The Stones met their hero as early as the fall of 1963, when they joined an English tour headlined by Diddley and the Everly Brothers. Although they officially released very little of his songs on their records (Mona being an important one, however), their hit Not Fade Away was highlighted by their emphasis of the Diddley beat on the Buddy Holly original. The Stones' I'm All Right was also built around a Diddley beat. Importantly also, Diddley, like Berry and to a lesser extent Jimmy Reed, was an artist who could somehow bring together R&B and a potential for commercial success. Diddley's emphasis on rhythm and his attacking riffs are definitely elements that, to this day, still characterize the Stones' approach to their fast-paced and "archetypal Stones" numbers.
In 1987, Keith was on hand in New York when Diddley was inducted into the Rock and Roll Hall of Fame, and jammed with him afterwards. Following which, in 1987-88 Ronnie teamed up with Diddley for a lengthy tour of North America, Japan and Europe as a duo. Some years later, Diddley was also invited onstage with the Stones during their televised concert in Miami during the 1994 Voodoo Lounge tour. Ronnie and Keith guested on a new CD of his in 1996. Bo Diddley passed away on June 2, 2008.
We used the harmonica a lot back then... and maracas, tambourines and that Bo Diddley jungle rhythm format. We tried to get that really earthy thing because we liked it. It wasn't fake. It wasn't pseudo. It was really down to earth and very, VERY exciting. We'd play this stuff to people's faces and we'd see their mouths gape.
FATS DOMINO (1928- )
A boogie-woogie pianist and vocalist from New Orleans, Domino was a key player in inventing New Orleans' own distinctive style of rollicking R&B, becoming also a popular rock and roll star in the process. His hits, like Ain't That a Shame and Blueberry Hill, were many in the 1950s. Like many of the rock and rollers, however, his career essentially ended in the 1960s.
Domino was an early influence on the rock and roll fans that were Mick, Keith and Bill in particular. His songs, though never recorded by the Stones, were occasionally performed by them in 1962-63.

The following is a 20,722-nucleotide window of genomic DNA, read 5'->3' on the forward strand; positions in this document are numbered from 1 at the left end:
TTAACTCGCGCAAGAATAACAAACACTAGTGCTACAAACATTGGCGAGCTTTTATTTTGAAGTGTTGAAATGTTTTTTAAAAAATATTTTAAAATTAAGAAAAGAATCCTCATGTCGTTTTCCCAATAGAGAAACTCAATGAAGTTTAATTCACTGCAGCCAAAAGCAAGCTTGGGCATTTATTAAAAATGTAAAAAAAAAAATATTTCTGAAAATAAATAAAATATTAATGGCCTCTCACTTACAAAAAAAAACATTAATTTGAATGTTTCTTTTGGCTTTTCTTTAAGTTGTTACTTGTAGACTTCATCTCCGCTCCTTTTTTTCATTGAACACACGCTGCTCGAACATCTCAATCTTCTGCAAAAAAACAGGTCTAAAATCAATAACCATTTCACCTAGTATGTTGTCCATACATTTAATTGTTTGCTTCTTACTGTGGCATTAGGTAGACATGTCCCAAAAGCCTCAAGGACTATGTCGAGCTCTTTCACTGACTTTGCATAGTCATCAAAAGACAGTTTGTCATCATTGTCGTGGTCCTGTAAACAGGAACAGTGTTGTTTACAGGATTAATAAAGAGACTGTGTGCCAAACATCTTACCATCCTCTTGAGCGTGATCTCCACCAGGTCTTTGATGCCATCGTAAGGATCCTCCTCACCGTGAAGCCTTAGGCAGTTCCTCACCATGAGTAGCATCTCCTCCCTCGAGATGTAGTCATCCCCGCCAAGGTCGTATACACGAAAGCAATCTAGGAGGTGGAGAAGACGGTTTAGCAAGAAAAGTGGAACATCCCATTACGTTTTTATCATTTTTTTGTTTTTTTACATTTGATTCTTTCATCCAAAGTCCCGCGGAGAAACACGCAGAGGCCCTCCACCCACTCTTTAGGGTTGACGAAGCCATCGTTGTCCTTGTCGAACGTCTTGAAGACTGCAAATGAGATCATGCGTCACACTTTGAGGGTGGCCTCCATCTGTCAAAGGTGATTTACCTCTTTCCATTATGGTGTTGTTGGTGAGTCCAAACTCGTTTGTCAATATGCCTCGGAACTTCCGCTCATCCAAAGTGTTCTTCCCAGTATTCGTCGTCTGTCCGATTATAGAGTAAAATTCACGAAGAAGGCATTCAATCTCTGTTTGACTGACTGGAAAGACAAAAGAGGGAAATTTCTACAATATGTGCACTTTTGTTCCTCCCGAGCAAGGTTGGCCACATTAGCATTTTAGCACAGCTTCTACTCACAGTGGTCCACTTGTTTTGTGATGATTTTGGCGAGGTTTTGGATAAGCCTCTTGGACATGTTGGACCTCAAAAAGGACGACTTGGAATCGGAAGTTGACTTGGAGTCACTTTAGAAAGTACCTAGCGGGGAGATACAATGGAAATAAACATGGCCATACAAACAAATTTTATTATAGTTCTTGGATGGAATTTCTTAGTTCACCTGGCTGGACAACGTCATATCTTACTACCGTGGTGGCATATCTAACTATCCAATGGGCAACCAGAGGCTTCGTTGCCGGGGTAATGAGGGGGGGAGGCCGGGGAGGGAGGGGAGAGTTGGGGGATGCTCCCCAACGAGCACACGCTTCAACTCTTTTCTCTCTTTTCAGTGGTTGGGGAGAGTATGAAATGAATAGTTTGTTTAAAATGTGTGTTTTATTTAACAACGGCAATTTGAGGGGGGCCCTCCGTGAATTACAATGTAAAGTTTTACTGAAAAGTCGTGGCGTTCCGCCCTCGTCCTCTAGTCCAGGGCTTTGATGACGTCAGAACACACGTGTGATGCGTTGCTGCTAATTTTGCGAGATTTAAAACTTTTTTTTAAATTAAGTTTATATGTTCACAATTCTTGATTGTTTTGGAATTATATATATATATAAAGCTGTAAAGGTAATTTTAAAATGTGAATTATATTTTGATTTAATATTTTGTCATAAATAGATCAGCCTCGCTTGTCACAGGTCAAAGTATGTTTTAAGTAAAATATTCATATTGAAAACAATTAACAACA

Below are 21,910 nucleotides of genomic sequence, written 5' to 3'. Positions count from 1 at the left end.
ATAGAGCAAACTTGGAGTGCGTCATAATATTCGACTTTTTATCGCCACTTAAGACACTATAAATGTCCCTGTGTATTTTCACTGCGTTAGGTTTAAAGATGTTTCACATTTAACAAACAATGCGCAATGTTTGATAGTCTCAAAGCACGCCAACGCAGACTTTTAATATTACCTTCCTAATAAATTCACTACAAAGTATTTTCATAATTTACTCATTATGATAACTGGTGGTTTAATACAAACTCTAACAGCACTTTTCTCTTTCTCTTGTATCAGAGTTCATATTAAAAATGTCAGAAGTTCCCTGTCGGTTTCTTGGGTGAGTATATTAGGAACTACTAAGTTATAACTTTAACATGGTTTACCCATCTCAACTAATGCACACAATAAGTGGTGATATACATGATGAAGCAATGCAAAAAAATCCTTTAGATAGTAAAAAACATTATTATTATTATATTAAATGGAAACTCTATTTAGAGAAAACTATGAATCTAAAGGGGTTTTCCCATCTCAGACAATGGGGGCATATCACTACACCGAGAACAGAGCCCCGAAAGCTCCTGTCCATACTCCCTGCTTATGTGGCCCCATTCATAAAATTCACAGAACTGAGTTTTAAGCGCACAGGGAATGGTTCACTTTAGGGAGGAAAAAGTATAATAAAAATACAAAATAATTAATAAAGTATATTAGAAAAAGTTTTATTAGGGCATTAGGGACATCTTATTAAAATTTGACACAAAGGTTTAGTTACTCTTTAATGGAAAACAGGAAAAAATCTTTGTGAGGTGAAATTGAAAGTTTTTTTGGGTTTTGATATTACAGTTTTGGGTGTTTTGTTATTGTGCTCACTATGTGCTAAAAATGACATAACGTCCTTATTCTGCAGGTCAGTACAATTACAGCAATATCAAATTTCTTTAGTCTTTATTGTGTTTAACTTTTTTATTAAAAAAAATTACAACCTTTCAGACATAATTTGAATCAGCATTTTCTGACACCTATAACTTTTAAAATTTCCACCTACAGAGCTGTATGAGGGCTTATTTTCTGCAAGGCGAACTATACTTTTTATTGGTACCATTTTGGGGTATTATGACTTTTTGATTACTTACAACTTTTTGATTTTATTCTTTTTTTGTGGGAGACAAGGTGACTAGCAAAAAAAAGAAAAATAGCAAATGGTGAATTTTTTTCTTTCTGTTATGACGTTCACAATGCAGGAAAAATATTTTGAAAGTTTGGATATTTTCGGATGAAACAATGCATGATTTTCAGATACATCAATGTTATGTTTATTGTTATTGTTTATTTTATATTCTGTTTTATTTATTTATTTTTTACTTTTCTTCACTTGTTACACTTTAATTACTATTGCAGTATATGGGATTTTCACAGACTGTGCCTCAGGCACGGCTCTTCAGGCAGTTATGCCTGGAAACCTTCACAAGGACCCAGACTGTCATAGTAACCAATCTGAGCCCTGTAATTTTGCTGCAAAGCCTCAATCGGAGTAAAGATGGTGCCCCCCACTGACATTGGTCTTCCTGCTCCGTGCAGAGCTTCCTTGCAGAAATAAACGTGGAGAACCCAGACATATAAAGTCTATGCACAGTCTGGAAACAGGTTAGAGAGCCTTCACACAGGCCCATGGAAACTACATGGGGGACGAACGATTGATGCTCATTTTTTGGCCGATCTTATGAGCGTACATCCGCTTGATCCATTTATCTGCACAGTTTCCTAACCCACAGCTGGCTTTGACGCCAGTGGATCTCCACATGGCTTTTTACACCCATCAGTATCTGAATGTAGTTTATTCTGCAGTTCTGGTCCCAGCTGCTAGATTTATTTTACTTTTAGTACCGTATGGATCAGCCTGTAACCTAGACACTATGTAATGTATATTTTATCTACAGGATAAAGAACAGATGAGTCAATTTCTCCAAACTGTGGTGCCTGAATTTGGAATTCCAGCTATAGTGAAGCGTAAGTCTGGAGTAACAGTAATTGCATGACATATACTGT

I was crazy over Chuck Berry, Bo Diddley, Muddy Waters and Fats Domino, not knowing what it meant, just that it was beautiful. My father used to call it jungle music and I used to say, Yeah, that's right, jungle music, that's a very good description. Every time I heard it, I just wanted to hear more.
Fats Domino was the only performer of what's called rock and roll that I ever loved as a kid. I never liked Elvis or any of that. But I loved Fats Domino.
WILBERT HARRISON (1929-1994)
A North Carolina native, Harrison began recording
in the early 1950s, his R&B tinged with country or even calypso influences
at times. His claim to fame, however, came with his 1959 recording of the
Leiber & Stoller classic Kansas City, covered by the Beatles
among others. The Stones performed it as well in their early days.
LITTLE RICHARD (1935- )
Georgia-born Little Richard was not a specifically major influence on the Stones, but inasmuch as he recorded several classic rock and roll hits, his songs were part of the music that inspired Mick, Keith and Bill in particular to play music. The Stones met Richard when he was brought in to help sales on their first tour of England in 1963, headlined by Bo Diddley and the Everly Brothers.
Little Richard and Chuck Berry really blew me away.
When I was 13 the first person I really admired was Little Richard. I wasn't particularly fond of Elvis or Bill Haley... they were really good but for some reason they didn't appeal to me. I was more into Jerry Lee Lewis, Chuck Berry and a bit later Buddy Holly.
I was into Little Richard. I was rocking away, avoiding the bicycle chains and the razors in those dance halls.
- Keith Richards
LARRY WILLIAMS (1935-1980)
Born in New Orleans, Williams dabbled in many styles - blues, R&B, soul - but he is most well known for his rock and roll classics. When Little Richard quit rock and roll for the ministry, Williams took his spot on the same record label, and using Richard's band he pumped out a number of New Orleans-style classics in the late 1950s and early '60s. The Beatles were especially enamored of Williams, recording many of his songs (Slowdown, Bad Boy, Dizzy Miss Lizzie) and performing others (Bony Maronie, Lawdy Miss Clawdy, Just Because) . The Stones recorded Williams' She Said Yeah in 1965.